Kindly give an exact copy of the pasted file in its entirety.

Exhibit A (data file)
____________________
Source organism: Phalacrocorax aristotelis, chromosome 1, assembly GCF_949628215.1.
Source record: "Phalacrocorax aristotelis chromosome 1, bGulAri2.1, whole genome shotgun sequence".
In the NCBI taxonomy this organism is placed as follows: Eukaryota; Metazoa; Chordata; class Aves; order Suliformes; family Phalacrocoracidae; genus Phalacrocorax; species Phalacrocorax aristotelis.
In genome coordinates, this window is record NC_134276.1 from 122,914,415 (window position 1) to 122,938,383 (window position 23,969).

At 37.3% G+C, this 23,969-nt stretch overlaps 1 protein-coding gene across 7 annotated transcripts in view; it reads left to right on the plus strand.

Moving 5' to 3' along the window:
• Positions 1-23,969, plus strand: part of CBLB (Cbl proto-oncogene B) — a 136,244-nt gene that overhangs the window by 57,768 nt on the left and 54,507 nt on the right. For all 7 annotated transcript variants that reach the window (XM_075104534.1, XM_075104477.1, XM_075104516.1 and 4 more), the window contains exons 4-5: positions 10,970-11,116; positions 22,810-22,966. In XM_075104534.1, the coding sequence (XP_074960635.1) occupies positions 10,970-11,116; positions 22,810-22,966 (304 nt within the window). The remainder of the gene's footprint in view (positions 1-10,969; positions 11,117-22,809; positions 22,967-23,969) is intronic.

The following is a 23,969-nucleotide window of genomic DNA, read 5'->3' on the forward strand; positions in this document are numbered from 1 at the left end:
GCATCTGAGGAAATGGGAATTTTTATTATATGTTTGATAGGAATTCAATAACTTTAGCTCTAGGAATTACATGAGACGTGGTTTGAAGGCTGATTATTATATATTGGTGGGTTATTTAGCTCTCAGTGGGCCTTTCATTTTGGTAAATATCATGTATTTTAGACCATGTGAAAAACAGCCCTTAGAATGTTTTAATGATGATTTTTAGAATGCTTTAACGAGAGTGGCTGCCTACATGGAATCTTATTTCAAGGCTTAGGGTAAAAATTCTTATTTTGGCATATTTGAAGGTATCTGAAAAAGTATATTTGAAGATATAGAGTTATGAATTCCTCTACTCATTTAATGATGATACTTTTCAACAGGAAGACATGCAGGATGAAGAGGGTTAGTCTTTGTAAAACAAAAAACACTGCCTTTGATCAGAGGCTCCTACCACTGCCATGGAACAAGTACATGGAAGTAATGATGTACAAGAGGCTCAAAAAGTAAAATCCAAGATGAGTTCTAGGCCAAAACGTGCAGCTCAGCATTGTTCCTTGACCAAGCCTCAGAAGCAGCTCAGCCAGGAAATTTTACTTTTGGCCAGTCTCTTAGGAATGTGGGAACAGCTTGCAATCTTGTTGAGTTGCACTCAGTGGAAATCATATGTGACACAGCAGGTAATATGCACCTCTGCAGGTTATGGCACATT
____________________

Source organism: Phalacrocorax aristotelis, chromosome 1, assembly GCF_949628215.1.
Source record: "Phalacrocorax aristotelis chromosome 1, bGulAri2.1, whole genome shotgun sequence".
In the NCBI taxonomy this organism is placed as follows: Eukaryota; Metazoa; Chordata; class Aves; order Suliformes; family Phalacrocoracidae; genus Phalacrocorax; species Phalacrocorax aristotelis.
In genome coordinates, this window is record NC_134276.1 from 122,914,415 (window position 1) to 122,938,383 (window position 23,969).

At 37.3% G+C, this 23,969-nt stretch overlaps 1 protein-coding gene across 7 annotated transcripts in view; it reads left to right on the plus strand.

Moving 5' to 3' along the window:
• Positions 1-23,969, plus strand: part of CBLB (Cbl proto-oncogene B) — a 136,244-nt gene that overhangs the window by 57,768 nt on the left and 54,507 nt on the right. For all 7 annotated transcript variants that reach the window (XM_075104534.1, XM_075104477.1, XM_075104516.1 and 4 more), the window contains exons 4-5: positions 10,970-11,116; positions 22,810-22,966. In XM_075104534.1, the coding sequence (XP_074960635.1) occupies positions 10,970-11,116; positions 22,810-22,966 (304 nt within the window). The remainder of the gene's footprint in view (positions 1-10,969; positions 11,117-22,809; positions 22,967-23,969) is intronic.

The following is a 23,969-nucleotide window of genomic DNA, read 5'->3' on the forward strand; positions in this document are numbered from 1 at the left end:
GCATCTGAGGAAATGGGAATTTTTATTATATGTTTGATAGGAATTCAATAACTTTAGCTCTAGGAATTACATGAGACGTGGTTTGAAGGCTGATTATTATATATTGGTGGGTTATTTAGCTCTCAGTGGGCCTTTCATTTTGGTAAATATCATGTATTTTAGACCATGTGAAAAACAGCCCTTAGAATGTTTTAATGATGATTTTTAGAATGCTTTAACGAGAGTGGCTGCCTACATGGAATCTTATTTCAAGGCTTAGGGTAAAAATTCTTATTTTGGCATATTTGAAGGTATCTGAAAAAGTATATTTGAAGATATAGAGTTATGAATTCCTCTACTCATTTAATGATGATACTTTTCAACAGGAAGACATGCAGGATGAAGAGGGTTAGTCTTTGTAAAACAAAAAACACTGCCTTTGATCAGAGGCTCCTACCACTGCCATGGAACAAGTACATGGAAGTAATGATGTACAAGAGGCTCAAAAAGTAAAATCCAAGATGAGTTCTAGGCCAAAACGTGCAGCTCAGCATTGTTCCTTGACCAAGCCTCAGAAGCAGCTCAGCCAGGAAATTTTACTTTTGGCCAGTCTCTTAGGAATGTGGGAACAGCTTGCAATCTTGTTGAGTTGCACTCAGTGGAAATCATATGTGACACAGCAGGTAATATGCACCTCTGCAGGTTATGGCACATT